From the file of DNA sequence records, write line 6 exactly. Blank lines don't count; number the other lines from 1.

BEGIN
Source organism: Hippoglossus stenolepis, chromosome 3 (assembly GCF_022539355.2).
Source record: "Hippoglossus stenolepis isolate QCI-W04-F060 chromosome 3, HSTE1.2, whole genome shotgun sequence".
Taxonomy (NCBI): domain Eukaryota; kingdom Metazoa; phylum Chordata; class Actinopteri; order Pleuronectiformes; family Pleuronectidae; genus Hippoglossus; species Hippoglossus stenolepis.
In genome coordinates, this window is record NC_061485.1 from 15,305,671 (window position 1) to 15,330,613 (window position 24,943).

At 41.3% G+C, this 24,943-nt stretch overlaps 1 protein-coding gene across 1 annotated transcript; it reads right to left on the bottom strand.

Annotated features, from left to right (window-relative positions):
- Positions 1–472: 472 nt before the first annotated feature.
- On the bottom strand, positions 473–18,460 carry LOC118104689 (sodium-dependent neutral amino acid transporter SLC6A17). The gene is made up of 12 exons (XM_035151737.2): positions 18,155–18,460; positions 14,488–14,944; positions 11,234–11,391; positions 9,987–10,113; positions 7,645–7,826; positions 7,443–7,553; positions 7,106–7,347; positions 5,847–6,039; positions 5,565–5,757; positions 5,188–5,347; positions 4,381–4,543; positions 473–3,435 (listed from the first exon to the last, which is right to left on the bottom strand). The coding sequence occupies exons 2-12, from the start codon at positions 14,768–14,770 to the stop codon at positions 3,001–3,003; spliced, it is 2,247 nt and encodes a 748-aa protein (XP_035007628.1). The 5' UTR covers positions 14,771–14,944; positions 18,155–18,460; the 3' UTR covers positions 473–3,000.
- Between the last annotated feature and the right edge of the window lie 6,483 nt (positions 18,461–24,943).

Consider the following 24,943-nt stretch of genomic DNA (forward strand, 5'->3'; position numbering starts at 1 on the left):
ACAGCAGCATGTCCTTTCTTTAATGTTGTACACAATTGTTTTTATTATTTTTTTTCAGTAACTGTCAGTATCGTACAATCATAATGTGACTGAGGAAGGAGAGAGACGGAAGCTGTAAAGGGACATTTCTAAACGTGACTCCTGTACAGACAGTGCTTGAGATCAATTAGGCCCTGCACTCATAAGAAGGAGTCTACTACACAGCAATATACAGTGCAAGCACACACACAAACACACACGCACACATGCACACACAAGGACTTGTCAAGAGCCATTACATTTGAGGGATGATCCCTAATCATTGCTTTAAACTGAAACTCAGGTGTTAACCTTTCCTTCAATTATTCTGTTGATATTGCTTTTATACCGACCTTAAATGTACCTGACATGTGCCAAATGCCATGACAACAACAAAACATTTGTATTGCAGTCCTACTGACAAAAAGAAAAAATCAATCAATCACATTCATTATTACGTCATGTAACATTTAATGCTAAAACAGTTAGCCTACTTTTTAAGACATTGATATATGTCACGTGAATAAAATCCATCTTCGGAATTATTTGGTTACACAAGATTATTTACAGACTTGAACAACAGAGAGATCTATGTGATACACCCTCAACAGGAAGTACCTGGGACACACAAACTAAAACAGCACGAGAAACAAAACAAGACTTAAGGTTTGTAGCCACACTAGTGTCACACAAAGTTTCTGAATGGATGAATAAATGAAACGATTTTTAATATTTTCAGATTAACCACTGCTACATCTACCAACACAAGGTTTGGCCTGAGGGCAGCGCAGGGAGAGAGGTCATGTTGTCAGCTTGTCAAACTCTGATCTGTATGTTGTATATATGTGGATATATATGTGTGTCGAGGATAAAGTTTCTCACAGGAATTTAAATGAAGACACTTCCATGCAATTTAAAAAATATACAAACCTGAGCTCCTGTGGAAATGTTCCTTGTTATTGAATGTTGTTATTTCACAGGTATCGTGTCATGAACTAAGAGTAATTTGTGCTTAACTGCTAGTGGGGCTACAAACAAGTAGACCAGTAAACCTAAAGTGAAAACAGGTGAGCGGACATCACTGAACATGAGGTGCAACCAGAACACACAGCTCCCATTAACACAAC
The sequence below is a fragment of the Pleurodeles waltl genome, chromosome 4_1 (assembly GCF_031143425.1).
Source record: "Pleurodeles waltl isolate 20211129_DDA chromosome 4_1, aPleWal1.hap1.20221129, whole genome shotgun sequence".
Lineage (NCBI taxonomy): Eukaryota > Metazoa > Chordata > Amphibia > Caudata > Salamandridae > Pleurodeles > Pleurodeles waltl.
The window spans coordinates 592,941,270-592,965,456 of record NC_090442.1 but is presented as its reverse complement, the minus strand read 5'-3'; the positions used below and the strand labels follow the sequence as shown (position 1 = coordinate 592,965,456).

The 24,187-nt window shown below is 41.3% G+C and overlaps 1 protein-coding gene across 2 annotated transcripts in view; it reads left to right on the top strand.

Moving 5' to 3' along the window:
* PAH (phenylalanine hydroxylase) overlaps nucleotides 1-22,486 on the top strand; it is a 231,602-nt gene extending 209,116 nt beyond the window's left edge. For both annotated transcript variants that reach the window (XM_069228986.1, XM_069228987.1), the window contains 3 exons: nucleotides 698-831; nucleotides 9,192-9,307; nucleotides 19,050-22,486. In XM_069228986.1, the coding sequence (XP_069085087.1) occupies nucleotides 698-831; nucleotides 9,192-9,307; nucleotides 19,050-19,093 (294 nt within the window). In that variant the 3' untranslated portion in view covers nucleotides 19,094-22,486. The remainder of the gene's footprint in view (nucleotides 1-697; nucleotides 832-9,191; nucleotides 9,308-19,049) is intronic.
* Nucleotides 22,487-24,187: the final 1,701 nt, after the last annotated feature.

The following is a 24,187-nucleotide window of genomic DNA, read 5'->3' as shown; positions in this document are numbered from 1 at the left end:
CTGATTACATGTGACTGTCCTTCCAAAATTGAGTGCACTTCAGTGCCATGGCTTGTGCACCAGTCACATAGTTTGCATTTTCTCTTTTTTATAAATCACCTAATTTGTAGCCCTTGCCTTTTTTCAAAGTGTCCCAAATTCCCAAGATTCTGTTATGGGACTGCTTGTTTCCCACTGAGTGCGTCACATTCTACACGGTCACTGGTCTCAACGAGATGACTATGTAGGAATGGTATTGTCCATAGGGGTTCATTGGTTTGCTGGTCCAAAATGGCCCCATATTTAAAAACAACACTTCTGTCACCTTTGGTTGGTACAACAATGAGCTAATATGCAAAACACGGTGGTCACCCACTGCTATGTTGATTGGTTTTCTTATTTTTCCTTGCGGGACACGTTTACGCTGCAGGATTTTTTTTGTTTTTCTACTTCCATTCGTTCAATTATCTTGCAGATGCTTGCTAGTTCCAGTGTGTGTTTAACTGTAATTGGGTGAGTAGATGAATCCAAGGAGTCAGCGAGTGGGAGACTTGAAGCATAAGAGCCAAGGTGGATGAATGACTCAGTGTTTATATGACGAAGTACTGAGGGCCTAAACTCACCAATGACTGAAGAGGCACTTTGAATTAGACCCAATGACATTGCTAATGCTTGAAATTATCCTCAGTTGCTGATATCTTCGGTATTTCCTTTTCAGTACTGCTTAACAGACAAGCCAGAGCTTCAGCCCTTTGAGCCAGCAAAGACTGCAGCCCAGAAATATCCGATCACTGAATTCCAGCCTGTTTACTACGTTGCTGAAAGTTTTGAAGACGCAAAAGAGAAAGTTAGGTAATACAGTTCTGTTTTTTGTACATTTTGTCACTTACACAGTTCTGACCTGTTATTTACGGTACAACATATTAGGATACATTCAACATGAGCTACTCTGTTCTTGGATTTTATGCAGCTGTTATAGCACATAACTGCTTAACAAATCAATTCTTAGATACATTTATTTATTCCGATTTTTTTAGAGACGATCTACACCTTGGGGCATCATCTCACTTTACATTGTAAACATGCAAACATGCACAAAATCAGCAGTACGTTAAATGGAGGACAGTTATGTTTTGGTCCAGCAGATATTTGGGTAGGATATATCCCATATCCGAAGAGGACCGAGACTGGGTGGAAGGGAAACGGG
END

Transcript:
Annotated features, from left to right (window-relative positions):